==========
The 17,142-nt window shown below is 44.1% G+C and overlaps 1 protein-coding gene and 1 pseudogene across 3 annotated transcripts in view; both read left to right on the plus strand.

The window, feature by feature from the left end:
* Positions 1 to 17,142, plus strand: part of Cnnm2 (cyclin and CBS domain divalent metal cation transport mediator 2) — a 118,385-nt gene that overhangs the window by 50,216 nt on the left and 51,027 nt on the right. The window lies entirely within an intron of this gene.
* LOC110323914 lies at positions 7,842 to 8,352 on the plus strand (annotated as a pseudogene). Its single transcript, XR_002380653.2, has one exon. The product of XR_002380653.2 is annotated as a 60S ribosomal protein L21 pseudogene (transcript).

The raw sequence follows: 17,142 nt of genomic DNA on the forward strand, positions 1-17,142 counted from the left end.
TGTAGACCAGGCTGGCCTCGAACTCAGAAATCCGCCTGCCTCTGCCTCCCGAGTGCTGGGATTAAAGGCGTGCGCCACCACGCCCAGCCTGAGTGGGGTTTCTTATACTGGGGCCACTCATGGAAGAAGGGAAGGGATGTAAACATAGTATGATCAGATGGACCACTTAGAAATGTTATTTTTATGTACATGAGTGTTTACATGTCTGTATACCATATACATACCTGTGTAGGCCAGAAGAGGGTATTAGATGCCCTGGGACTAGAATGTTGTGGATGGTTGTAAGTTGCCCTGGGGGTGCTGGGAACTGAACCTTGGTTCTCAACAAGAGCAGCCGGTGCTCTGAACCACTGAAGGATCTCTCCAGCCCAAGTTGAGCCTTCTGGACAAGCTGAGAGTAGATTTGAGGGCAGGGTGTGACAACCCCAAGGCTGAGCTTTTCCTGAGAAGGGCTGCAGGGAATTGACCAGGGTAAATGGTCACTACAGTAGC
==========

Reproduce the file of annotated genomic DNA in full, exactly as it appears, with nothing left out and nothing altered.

The 17,142-nt window shown below is 44.1% G+C and overlaps 1 protein-coding gene and 1 pseudogene across 3 annotated transcripts in view; both read left to right on the plus strand.

The window, feature by feature from the left end:
* Positions 1 to 17,142, plus strand: part of Cnnm2 (cyclin and CBS domain divalent metal cation transport mediator 2) — a 118,385-nt gene that overhangs the window by 50,216 nt on the left and 51,027 nt on the right. The window lies entirely within an intron of this gene.
* LOC110323914 lies at positions 7,842 to 8,352 on the plus strand (annotated as a pseudogene). Its single transcript, XR_002380653.2, has one exon. The product of XR_002380653.2 is annotated as a 60S ribosomal protein L21 pseudogene (transcript).

The raw sequence follows: 17,142 nt of genomic DNA on the forward strand, positions 1-17,142 counted from the left end.
TGTAGACCAGGCTGGCCTCGAACTCAGAAATCCGCCTGCCTCTGCCTCCCGAGTGCTGGGATTAAAGGCGTGCGCCACCACGCCCAGCCTGAGTGGGGTTTCTTATACTGGGGCCACTCATGGAAGAAGGGAAGGGATGTAAACATAGTATGATCAGATGGACCACTTAGAAATGTTATTTTTATGTACATGAGTGTTTACATGTCTGTATACCATATACATACCTGTGTAGGCCAGAAGAGGGTATTAGATGCCCTGGGACTAGAATGTTGTGGATGGTTGTAAGTTGCCCTGGGGGTGCTGGGAACTGAACCTTGGTTCTCAACAAGAGCAGCCGGTGCTCTGAACCACTGAAGGATCTCTCCAGCCCAAGTTGAGCCTTCTGGACAAGCTGAGAGTAGATTTGAGGGCAGGGTGTGACAACCCCAAGGCTGAGCTTTTCCTGAGAAGGGCTGCAGGGAATTGACCAGGGTAAATGGTCACTACAGTAGC